How to reroute wireless signals, resize windows, revamp VoIP quality
There are a number of travel routers that are capable of receiving a wireless signal from a hotel or other hot spot and then broadcasting it to laptops.
Special to The Seattle Times
Q: I have a question that I am not sure has an answer. My wife and I travel a lot, and each have a laptop. Needless to say, we use motel/hotel wireless a lot. Even the better-class hotels have unprotected wireless setups or passwords that are more or less advertised to all.
I used to have an old Linksys WRT54G router we took along, but about 90 percent of the hotels have no wired connections nowadays.
My question: Is there a router on the market that is capable of receiving a wireless signal from a hotel or other hot spot and then broadcasting it to our laptops? Sure would make computing from a hotel safer, huh?
— Joe Black
A: Excellent question! And, yes, there's an answer. There are a number of travel routers on the market that do just what you want — and more!
One example is ZuniDigital's ZuniConnect Travel Router. The device is about the size of a smartphone and weighs a tad over 2 ounces. You can use it to connect either to wired or wireless Internet sources. And it also has two ports for charging USB devices, which is handy for those on the road.
The unit supports 802.11b/g/n. You can also configure the router to employ WPA2, WDS with TKIP and AES encryption, NAT, a DHCP server, and MDI/MDIX Auto-switching.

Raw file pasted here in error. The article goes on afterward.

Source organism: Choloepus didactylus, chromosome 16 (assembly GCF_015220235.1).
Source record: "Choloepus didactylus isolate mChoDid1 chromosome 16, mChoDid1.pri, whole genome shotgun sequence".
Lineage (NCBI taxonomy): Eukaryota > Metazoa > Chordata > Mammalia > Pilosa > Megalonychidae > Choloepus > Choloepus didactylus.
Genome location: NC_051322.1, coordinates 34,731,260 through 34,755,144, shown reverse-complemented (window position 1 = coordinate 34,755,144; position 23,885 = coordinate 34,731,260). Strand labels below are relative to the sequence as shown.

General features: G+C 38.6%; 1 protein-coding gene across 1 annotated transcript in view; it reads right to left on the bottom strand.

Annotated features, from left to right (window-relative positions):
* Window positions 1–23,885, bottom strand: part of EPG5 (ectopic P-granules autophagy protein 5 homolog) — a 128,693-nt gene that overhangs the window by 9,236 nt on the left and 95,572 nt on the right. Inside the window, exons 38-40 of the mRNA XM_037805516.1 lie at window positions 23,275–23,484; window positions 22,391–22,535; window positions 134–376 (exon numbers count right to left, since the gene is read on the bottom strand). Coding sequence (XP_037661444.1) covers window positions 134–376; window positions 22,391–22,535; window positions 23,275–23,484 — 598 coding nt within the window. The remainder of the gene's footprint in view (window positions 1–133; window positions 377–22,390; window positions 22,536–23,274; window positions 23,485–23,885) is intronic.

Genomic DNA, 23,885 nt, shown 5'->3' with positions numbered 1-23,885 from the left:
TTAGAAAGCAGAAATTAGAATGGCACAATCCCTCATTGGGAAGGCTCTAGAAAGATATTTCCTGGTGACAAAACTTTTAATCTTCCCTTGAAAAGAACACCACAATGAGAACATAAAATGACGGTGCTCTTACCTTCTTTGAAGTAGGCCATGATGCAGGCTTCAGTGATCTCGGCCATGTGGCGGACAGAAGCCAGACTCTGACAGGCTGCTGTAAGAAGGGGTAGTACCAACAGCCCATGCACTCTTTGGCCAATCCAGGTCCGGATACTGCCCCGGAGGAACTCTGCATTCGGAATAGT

The router retails for $72.95. And unlike travel routers from wireless carriers, you don't need to buy a service plan and pay monthly charges.
Q: What suggestions do you have for getting the cleanest and most reliable call quality when using the Internet? I understand that there are certain things a user can do to help make Skype calls more reliable. Can you share what they are, and then offer other services to look at?
— Dan Kennedy
A: There are quite a few steps you can take to improve VoIP — Voice over Internet Protocol — service.
The most critical factor is the quality of your Internet service. But we're not just talking about speed. You also want to pick a service provider with the lowest signal latency.
Second, don't use a wireless connection between your router and your VoIP equipment.
Check your router/firewall. Some units slow things down considerably. Temporarily bypass your router to see if you need to acquire a faster unit. Also, make sure your router supports QoS packet prioritization so that you can give your VoIP calls the highest priority.
With respect to Skype in particular, it is recommended that you run it on Linux rather than Windows. (You don't have to change your computer. You can install Linux to a flash drive and then install Skype there.)
Note: A number of readers helpfully responded to a recent item from a reader who asked how to prevent browser windows from resizing (Q&A, June 16). While none of us is really sure which resizing behavior the reader was referring to, respondents did cite some resizing features in Windows 7 that I did not mention. They are definitely worth talking about.
First, if you drag a browser window to the top of the screen, Windows will automatically maximize the browser window to fill the entire screen.
Also, if you drag that window to the left or right, when the mouse cursor hits the side, Windows will resize the browser window to fill half the screen on that side. Thanks to those who took the time to write to me on this.
More columns at www.seattletimes.com/qa.